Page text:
6. Insist that your children live modestly and give them a small allowance for doing chores. Then buy them big gifts on a whim.
7. Never replace anything until you’ve exhausted all avenues of repair, part replacement, rehabilitation. You’re the guy in the threadbare sweater pulling up to the upholstery shop in your new Volvo with a Queen Anne wingback chair needing repair tied down in the back.
8. Don’t say wealthy, as in, “He’s a very wealthy man, isn’t he?” Use rich instead, as in, “He’s filthy rich, isn’t he?”
9. Take on debt. It’s the only way you’re really going to make it as a Prep unless you have an incredible trust fund. Don’t go so far into debt that you can’t live day-to-day (if you have to go into debt counseling or consolidate your debt, your days as a Prep are over) but don’t be afraid to charge that trip to St. Barts, either.
So much of the way we think about and handle money has to do with our value systems. It’s of utmost importance that your values fall in line with other Preps. First, you want to value sameness. As in, each year you ski in Vail over Christmas (and, yeah, you do call it Christmas)Â and each year you chair the committee for the Save The Kitties Gala Ball. Even better, this is what your parents did and this is what your grandparents did. You DO NOT take up new sports, like frisbee golf, or go to Dubai just to see what everyone is talking about. You stick with the tried-and-true – like regular golf. Of course you golf! And play tennis! And ride a horse!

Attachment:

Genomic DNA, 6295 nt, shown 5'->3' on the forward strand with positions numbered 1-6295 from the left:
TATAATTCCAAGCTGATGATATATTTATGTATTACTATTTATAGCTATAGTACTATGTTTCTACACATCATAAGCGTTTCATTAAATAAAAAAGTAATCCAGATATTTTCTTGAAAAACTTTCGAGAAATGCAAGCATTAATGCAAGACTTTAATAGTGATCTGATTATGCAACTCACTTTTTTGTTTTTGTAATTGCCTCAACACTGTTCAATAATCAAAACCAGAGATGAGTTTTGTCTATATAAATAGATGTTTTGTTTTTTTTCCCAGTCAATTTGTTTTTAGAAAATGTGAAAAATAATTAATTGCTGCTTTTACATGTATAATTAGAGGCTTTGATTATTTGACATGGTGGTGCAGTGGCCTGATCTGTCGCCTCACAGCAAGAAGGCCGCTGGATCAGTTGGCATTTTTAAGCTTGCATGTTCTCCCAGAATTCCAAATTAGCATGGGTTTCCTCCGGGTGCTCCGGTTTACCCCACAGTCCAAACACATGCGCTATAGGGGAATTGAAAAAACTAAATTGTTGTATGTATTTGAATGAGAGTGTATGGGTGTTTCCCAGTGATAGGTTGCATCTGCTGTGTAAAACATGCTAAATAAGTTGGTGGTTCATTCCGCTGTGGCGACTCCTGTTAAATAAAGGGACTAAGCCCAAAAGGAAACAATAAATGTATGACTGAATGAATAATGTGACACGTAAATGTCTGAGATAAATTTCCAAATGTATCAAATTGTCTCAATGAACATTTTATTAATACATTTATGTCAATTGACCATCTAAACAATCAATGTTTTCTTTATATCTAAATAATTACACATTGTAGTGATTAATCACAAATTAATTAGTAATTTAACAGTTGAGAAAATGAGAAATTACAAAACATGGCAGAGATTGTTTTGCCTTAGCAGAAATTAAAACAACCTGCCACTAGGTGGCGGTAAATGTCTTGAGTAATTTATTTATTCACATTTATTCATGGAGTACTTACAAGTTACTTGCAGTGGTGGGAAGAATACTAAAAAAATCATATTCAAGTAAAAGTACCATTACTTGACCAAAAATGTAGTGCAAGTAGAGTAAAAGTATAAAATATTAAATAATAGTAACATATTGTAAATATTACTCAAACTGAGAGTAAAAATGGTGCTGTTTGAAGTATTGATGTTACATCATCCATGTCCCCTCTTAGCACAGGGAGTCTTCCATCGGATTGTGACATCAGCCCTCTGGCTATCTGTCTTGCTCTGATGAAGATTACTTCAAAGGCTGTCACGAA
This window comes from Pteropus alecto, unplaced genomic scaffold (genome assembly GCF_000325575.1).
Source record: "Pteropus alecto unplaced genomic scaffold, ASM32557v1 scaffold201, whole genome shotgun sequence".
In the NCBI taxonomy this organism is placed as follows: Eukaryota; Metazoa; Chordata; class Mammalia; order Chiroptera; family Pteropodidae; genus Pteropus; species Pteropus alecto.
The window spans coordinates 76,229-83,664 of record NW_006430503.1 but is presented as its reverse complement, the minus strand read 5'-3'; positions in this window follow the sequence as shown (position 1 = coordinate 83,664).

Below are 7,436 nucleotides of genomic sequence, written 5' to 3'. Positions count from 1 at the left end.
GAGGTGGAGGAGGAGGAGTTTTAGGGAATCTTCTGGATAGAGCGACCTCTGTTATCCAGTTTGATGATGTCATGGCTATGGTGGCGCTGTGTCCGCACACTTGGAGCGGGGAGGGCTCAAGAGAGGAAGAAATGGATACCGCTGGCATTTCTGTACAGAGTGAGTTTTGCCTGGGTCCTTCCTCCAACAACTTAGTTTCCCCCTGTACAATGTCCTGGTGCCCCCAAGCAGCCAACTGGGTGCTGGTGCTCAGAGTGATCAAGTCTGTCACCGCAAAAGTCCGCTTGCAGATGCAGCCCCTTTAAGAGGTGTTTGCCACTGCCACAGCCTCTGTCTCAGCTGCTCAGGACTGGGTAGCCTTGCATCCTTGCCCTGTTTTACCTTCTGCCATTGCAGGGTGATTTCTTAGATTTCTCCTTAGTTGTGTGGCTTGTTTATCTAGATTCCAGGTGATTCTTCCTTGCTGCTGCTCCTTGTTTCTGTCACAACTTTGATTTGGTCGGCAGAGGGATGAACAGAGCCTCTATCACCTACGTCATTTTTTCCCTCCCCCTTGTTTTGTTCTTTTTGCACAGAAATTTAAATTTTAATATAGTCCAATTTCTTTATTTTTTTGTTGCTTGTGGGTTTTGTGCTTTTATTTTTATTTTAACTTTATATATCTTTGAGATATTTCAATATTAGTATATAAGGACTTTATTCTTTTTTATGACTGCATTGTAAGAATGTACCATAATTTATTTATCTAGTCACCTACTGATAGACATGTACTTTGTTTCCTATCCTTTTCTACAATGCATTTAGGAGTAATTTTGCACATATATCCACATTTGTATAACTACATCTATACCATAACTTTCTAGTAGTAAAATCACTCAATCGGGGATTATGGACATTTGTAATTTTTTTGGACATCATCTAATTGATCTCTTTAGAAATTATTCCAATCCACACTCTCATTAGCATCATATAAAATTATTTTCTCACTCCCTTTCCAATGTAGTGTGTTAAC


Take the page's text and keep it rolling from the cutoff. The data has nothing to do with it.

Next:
But don’t get too excited about it all. You value being low-key and nonchalant. You value charm and understatement. Nothing to see here, folks, move along. As scanalized as you may be when your married friend Muffy makes out with very-married Kip at the club holiday party, you must resist your urge to blabber on about it. Better to dismiss the incident with a muttered comment, like, “Fools!” or “It’s a bit early in the season for cabin fever, isn’t it?” than to lose your head about it because you were hoping to hook up with Kip yourself.
Luckily, drinking is big on the list of values, too, and this will help you get through the above. You can’t go to a party and stand around with empty hands or, even worse, a glass of sparkling water. It isn’t done. And rehab is for sissys. After F. Scott Fitzgerald finished a rehab program, Ernest Hemingway told him he might as well toss his balls into the sea, if he had any left. That’s the spirit, Ernie!
When you’re not drinking, you should be participating in some kind of sport (lots of choices here – golf, skiing, golf, tennis, horse back riding (say “equestrainism,” please), golf, golf, more golf). Whatever you do, don’t take up running, for Christ’s sake. It’s much too hard on the body when one is always hungover.
All of this does require a bit of discipline, greatly admired among Preps, and public spiritedness (i.e. volunteerism). You can’t always being drinking and enjoying a day on the courts. You must set aside a few hours each week to do something for the Red Cross or to teaching children how to read. Otherwise, how can one live with oneself??
So where does this leave me? In need of a charity to support (I like reading, so literacy might be a good one) and a higher alcohol tolerance. If you see me at the library, teaching low-income kids to read while wearing my cashmere sweater set and reeking of gin, don’t be afraid to stop, say hi and set a time for brunch on Saturday. Sunday brunch? Oh, you poor thing!